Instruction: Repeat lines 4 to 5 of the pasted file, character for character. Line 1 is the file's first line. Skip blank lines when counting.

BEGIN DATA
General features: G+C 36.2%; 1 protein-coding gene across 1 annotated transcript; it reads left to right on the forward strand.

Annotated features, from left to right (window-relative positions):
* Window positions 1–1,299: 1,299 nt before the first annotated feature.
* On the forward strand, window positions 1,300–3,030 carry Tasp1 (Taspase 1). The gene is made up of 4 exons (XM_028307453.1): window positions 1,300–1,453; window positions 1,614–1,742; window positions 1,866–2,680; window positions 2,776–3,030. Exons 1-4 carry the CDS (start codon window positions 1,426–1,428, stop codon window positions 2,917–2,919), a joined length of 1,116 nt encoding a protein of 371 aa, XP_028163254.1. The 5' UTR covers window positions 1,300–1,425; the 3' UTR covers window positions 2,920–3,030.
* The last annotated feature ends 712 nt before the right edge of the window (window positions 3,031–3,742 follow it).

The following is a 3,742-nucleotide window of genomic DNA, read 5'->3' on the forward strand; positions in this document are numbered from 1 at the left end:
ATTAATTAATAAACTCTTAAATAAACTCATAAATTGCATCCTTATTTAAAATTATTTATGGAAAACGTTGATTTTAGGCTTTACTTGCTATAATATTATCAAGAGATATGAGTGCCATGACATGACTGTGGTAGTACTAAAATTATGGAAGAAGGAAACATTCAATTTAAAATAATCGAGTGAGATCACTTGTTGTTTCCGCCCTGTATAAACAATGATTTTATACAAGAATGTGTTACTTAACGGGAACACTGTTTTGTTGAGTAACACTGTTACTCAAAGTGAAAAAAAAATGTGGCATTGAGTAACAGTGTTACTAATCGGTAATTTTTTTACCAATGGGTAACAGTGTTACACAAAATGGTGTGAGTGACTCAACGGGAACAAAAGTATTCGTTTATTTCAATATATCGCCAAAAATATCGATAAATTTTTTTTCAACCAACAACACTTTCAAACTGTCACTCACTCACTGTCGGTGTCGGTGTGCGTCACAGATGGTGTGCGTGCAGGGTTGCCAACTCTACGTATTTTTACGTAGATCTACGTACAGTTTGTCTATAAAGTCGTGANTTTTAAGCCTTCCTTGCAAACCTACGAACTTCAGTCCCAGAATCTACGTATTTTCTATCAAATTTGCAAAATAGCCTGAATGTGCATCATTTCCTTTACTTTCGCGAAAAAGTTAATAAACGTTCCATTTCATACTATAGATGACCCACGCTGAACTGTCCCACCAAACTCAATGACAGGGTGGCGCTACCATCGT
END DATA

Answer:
* On the forward strand, window positions 1,300–3,030 carry Tasp1 (Taspase 1). The gene is made up of 4 exons (XM_028307453.1): window positions 1,300–1,453; window positions 1,614–1,742; window positions 1,866–2,680; window positions 2,776–3,030. Exons 1-4 carry the CDS (start codon window positions 1,426–1,428, stop codon window positions 2,917–2,919), a joined length of 1,116 nt encoding a protein of 371 aa, XP_028163254.1. The 5' UTR covers window positions 1,300–1,425; the 3' UTR covers window positions 2,920–3,030.
* The last annotated feature ends 712 nt before the right edge of the window (window positions 3,031–3,742 follow it).